We are helpless!

We are helpless!


Jahangir Kakar May 29, 2021
The writer is a civil servant based in Quetta

Helplessness begins like a habit and mutates into a disease. Once afflicted, there is a joy as one needs to do nothing as things get done themselves. Society acts through no controls and the state functions out of social interactions. The sun dawns and sets while people live by strict physical laws of rotation and revolution. Society becomes frigid and the state freezes while the people turn into subjects of matter. This is called the ‘celestial society’ where nothing but only the physical laws of nature govern both time and space. This is the pure physical planet called Earth and we are the subjects of mass and matter being entirely helpless.

Such societies are marked by signs of aggression, violence and anarchy as man by nature is born free and this freedom which has been tamed by social norms and state laws becomes servile when unfettered by both society and state. People in such existences perpetually undergo evolution meant in downward human regression. In this downward mobility, new social norms emerge and new state laws are settled to define the manners in which humans would henceforth interact. This makes it a whole new world where the helpless humanity remains at greater risk while the fittest have the tendency of longevity. Crimes, and laws to contain those crimes are reworked.

What stirs the hairs is not the criminal but the crime committed. The nature of crime, the intent and the motive that facilitated a criminal are more important. The courage, the guts and the patronage that goes along the committal of any crime makes it a whole lot exciting study. The element of time and space within which a criminal grows and a crime is committed takes precedence over the rest of the elements in this crime-criminal interplay.

It is not surprising how and why the Kacha bandits incident took place as cases like these are now commonplace phenomena with us. It would be however quite an element of surprise as to why such incidents happen more frequently. In societies governed by physical laws, social predictions are easier to be made. What will follow the Kacha bandits incident: peace will prevail, operation will end, post arrest bails will come forth and the cases will roll on in the courts for times-indefinite; media will get busy with more sensational news and people will forget it sooner than they used to; the police will renew their handshake and the bandits will settle themselves and scale down their activities for some time; and, so the curtain will fall down while the show of helplessness will continue.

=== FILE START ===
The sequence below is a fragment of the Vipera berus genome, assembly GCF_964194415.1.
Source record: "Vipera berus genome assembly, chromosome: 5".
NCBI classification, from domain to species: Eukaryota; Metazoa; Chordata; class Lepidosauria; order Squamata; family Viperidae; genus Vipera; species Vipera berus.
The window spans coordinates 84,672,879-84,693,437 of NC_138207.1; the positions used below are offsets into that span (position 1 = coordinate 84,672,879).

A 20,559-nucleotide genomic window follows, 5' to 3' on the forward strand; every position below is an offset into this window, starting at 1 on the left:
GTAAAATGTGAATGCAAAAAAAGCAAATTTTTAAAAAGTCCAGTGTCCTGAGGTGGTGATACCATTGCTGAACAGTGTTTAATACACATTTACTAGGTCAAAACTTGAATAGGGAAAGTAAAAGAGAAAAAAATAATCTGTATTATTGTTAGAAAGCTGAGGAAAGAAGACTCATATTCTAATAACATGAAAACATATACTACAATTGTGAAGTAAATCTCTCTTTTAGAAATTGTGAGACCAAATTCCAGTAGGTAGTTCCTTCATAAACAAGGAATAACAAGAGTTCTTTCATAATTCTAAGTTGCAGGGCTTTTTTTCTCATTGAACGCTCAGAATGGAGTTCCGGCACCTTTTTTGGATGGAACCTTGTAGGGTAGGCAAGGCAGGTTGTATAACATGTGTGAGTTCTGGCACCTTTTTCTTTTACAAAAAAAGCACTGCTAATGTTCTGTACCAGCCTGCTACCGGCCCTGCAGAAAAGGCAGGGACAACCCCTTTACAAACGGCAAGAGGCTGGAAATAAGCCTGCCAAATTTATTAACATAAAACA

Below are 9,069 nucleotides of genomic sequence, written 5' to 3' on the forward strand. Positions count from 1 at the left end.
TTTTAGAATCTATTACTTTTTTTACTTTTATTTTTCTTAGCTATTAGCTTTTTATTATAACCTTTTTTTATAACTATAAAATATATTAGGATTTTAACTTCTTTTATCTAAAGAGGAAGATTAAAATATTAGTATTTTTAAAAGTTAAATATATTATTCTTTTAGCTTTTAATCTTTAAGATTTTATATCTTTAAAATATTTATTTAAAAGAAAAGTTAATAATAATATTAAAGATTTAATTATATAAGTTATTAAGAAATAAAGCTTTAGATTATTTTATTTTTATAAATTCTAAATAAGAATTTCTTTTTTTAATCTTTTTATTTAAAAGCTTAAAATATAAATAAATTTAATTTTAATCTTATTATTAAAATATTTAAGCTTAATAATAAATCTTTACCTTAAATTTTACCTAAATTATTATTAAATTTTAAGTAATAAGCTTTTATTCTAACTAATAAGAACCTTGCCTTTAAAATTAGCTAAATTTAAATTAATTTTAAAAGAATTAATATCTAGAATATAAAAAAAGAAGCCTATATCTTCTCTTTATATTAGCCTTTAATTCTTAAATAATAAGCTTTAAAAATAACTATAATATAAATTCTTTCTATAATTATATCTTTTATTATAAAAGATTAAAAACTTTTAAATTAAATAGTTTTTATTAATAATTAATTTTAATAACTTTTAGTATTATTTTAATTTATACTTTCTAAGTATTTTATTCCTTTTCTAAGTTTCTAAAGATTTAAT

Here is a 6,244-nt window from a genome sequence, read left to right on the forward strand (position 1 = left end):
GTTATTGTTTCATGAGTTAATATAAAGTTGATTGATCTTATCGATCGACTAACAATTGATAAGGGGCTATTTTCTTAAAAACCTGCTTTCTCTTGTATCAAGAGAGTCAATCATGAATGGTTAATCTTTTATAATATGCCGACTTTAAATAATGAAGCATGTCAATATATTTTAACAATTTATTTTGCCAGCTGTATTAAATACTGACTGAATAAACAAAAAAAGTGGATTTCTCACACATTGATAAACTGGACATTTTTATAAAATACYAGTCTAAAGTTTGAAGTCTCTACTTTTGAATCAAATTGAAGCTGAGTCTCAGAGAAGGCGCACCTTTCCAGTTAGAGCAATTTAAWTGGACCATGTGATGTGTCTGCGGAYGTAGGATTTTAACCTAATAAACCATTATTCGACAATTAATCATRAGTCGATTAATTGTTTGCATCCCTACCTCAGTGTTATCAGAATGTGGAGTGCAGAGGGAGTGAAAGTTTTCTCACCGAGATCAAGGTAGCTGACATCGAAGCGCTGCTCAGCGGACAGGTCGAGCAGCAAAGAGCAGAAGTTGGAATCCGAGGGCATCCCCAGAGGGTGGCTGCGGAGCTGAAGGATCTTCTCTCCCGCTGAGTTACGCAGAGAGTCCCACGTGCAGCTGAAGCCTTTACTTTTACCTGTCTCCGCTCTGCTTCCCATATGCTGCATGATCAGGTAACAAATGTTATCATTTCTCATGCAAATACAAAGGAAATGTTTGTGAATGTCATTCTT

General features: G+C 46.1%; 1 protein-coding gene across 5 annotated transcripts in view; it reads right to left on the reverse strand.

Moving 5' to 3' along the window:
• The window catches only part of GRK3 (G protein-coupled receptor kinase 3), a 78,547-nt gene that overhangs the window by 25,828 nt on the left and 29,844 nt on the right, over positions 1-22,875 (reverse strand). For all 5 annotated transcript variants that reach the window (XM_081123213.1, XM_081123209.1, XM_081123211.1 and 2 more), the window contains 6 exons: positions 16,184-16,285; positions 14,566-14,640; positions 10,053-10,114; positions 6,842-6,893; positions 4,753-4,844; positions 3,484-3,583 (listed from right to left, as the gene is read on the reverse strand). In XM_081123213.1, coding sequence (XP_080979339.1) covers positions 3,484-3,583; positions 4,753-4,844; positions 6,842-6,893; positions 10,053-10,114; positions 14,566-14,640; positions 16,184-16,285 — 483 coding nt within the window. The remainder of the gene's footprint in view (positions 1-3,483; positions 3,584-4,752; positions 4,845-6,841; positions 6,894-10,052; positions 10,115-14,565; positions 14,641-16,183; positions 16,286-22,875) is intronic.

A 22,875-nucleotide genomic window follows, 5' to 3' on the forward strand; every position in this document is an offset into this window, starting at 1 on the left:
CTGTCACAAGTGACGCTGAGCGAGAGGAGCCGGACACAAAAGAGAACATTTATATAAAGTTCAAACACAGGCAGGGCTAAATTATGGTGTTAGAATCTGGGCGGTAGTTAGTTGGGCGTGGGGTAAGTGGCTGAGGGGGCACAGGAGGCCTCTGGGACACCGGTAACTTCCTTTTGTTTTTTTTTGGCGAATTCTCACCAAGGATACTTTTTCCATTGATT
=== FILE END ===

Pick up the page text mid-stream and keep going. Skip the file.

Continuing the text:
Let us not express shock as if we never knew these good bandits and let us confess gentlemanly that they have been there all along with us. These bandits could have been once the good boys who would have facilitated the election activities of some people. They would have been the legitimate sons of soil having done feats of valour for their tribal lords. They might have the sturdy guardians of the most influential people who might have steered serious state affairs having seen the ups and downs of both time and tide and have grinned many-a-times at our helplessness.

It becomes indigestible to call those gentlemen as bandits given their intensity of reaction and intrepidity of existence. How could they accumulate so much power to be able to resist the state? How have they been able to stand up against the state? How could they, for so long, manage the social persuasion of their existence and hoodwinked active social media radars? How could they ensure their sustainable durability?

Well, the interesting thing is that we know already the answers to all these questions but we are helpless!

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